In no way does "turning every (a) child into a math person" result in "destroying (his/her) creativity". Would you say that your creativity has been destroyed as you develop your interest in math?

On the contrary, if you read the article, Miles is encouraging adults / teachers to "encourage their students to follow a “slow-cooked math” approach where they can dig in and wrap their heads around what is going on in the math, without feeling judged for not understanding instantly",and arguing for the need for "many more adult leaders for math clubs for elementary and middle school kids". The idea is to inspire interest in different areas, as opposed to shove mathematical rhetoric down their throat.

Staff - 4 years, 7 months ago

Would you say that your creativity has been destroyed as you develop your interest in math?

No, my creativity has been enhanced. However, lets say Mr. X is a good painter. If I make him a math person, he might be able to produce mediocre math. However, the loss would be that the world would be deprived from the quality paintings.

Why not allow people to be a person of what they like?

Staff - 4 years, 7 months ago

I remember trying to explain to a high school student, who was having trouble understanding Euclidean geometry and the two-column method of proof. His textbook was full of clutter, but I pointed out to him the theorems highlighted in color, and told him to imagine that theorems are much like tools you can use to do a particular job--and you'd want to be familiar with the tools, so you'd know which to use and when. Unfortunately, rhetoric at school killed that way of looking at it, and he ended up getting lost in "rules" and protocols, the point of which he never could understand. Basic geometry and its utility got buried under legalese.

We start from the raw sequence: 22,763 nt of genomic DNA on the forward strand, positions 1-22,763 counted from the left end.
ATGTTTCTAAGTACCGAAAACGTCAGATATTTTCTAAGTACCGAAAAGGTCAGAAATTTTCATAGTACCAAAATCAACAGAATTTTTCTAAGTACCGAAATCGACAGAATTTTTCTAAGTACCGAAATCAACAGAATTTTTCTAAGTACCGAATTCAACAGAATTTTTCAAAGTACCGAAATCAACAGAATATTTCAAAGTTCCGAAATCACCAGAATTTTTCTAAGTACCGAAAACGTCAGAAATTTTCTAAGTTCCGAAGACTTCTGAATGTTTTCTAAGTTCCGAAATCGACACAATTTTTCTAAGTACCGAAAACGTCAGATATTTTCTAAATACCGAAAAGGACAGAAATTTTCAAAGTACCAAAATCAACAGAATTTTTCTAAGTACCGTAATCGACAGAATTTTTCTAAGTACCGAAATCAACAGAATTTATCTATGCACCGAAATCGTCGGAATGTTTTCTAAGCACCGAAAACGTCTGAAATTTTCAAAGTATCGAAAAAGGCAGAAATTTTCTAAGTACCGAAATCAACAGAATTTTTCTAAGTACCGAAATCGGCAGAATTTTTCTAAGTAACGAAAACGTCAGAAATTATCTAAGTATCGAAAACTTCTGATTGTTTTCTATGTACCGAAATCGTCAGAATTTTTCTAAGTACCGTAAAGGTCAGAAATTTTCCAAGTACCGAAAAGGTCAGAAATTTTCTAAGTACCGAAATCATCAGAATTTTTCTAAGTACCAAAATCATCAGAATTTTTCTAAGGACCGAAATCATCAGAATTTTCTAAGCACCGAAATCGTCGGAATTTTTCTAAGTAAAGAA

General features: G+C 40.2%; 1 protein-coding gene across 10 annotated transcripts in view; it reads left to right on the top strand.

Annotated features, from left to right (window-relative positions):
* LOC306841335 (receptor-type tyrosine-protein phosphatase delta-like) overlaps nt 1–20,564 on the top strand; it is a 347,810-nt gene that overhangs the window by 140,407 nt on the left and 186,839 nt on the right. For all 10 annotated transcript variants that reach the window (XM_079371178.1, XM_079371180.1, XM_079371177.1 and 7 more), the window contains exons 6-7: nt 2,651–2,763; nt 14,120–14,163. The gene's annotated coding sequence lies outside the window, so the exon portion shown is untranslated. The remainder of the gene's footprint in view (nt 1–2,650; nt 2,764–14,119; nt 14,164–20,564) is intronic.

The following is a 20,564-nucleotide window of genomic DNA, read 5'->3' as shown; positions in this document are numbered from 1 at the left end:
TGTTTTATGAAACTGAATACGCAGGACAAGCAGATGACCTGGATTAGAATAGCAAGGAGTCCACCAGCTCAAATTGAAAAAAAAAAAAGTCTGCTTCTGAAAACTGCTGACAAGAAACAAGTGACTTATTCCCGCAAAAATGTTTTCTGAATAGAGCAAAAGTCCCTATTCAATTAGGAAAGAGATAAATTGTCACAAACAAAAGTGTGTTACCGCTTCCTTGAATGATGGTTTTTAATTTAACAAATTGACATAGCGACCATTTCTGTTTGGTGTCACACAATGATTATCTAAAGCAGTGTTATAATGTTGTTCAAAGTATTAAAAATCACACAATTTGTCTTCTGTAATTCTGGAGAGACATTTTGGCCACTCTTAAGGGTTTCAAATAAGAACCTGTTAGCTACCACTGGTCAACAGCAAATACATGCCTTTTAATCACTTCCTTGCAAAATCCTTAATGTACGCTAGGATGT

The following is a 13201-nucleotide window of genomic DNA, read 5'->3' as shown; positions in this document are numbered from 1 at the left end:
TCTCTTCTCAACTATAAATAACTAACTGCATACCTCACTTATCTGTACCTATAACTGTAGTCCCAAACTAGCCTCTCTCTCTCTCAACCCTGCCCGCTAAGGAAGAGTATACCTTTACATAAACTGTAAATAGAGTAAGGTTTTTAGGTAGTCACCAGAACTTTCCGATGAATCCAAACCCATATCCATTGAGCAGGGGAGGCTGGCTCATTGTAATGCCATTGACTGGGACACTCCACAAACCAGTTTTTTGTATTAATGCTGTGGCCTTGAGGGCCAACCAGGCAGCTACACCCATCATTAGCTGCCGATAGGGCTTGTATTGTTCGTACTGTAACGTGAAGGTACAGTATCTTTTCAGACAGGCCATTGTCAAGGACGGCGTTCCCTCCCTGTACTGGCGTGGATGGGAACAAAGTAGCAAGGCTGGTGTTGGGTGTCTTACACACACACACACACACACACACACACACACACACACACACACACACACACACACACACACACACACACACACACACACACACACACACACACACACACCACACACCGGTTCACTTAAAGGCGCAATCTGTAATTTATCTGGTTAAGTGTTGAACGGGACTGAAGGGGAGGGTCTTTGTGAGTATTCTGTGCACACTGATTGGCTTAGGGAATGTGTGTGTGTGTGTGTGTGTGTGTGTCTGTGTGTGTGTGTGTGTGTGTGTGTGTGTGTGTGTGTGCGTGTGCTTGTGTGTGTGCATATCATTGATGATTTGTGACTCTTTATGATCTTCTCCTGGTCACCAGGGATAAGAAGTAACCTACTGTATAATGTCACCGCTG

I think it's a great mistake to teach students geometry by first starting them on standard Euclidean geometry and the two-column method of proof. They should first have a good idea of practical everyday geometry before getting into that. It's like teaching Latin first before English, on the theory that Latin historically came first before English.

- 4 years, 7 months ago

Would yoiu have said the same thing if the question had been, "How to turn every child into a music person"?

- 4 years, 7 months ago

Sure! turning every child into a music person will destroy variety and creativity all throughout the world. Personally, I do not like music a lot

Staff - 4 years, 7 months ago

Oh, all right, I guess you've made your point. The distinction between voluntary and involuntary. But I think the spirit of this discussion is about at least trying to sell the art of math to students. How would they know what's fun unless they've been exposed to it in a fun way?

- 4 years, 7 months ago

Hmmm

The right article with the wrong name

Staff - 4 years, 7 months ago

Well, yes, it's like saying, "How to turn evey child into a success story". Not everybody wants to be a success story.

- 4 years, 7 months ago